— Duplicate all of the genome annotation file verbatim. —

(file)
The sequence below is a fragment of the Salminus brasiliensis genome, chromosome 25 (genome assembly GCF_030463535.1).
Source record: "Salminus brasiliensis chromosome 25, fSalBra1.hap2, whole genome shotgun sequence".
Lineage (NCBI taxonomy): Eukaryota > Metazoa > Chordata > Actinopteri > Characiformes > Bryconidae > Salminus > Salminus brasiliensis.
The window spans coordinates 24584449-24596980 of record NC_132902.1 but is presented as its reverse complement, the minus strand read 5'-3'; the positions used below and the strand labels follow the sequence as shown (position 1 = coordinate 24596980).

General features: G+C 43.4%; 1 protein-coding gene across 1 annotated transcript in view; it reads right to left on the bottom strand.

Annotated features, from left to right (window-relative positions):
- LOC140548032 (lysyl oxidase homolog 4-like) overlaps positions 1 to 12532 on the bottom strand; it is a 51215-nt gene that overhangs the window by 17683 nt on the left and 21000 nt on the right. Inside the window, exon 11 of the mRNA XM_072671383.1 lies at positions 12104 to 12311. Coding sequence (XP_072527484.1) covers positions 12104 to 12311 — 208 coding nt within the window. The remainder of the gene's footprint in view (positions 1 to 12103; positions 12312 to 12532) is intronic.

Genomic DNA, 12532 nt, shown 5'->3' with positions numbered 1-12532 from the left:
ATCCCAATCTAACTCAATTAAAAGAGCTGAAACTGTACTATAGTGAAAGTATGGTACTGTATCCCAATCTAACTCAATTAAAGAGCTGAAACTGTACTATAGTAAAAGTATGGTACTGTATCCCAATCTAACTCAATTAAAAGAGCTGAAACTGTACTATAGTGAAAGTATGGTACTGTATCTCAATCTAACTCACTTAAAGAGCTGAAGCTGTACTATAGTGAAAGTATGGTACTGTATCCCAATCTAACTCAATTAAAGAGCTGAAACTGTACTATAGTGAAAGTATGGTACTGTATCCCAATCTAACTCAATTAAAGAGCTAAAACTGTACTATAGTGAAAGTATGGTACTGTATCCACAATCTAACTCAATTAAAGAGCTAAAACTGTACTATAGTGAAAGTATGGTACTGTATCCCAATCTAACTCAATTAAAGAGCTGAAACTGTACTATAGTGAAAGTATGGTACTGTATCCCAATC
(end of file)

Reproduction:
The sequence below is a fragment of the Salminus brasiliensis genome, chromosome 25 (genome assembly GCF_030463535.1).
Source record: "Salminus brasiliensis chromosome 25, fSalBra1.hap2, whole genome shotgun sequence".
Lineage (NCBI taxonomy): Eukaryota > Metazoa > Chordata > Actinopteri > Characiformes > Bryconidae > Salminus > Salminus brasiliensis.
The window spans coordinates 24584449-24596980 of record NC_132902.1 but is presented as its reverse complement, the minus strand read 5'-3'; the positions used below and the strand labels follow the sequence as shown (position 1 = coordinate 24596980).

General features: G+C 43.4%; 1 protein-coding gene across 1 annotated transcript in view; it reads right to left on the bottom strand.

Annotated features, from left to right (window-relative positions):
- LOC140548032 (lysyl oxidase homolog 4-like) overlaps positions 1 to 12532 on the bottom strand; it is a 51215-nt gene that overhangs the window by 17683 nt on the left and 21000 nt on the right. Inside the window, exon 11 of the mRNA XM_072671383.1 lies at positions 12104 to 12311. Coding sequence (XP_072527484.1) covers positions 12104 to 12311 — 208 coding nt within the window. The remainder of the gene's footprint in view (positions 1 to 12103; positions 12312 to 12532) is intronic.

Genomic DNA, 12532 nt, shown 5'->3' with positions numbered 1-12532 from the left:
ATCCCAATCTAACTCAATTAAAAGAGCTGAAACTGTACTATAGTGAAAGTATGGTACTGTATCCCAATCTAACTCAATTAAAGAGCTGAAACTGTACTATAGTAAAAGTATGGTACTGTATCCCAATCTAACTCAATTAAAAGAGCTGAAACTGTACTATAGTGAAAGTATGGTACTGTATCTCAATCTAACTCACTTAAAGAGCTGAAGCTGTACTATAGTGAAAGTATGGTACTGTATCCCAATCTAACTCAATTAAAGAGCTGAAACTGTACTATAGTGAAAGTATGGTACTGTATCCCAATCTAACTCAATTAAAGAGCTAAAACTGTACTATAGTGAAAGTATGGTACTGTATCCACAATCTAACTCAATTAAAGAGCTAAAACTGTACTATAGTGAAAGTATGGTACTGTATCCCAATCTAACTCAATTAAAGAGCTGAAACTGTACTATAGTGAAAGTATGGTACTGTATCCCAATC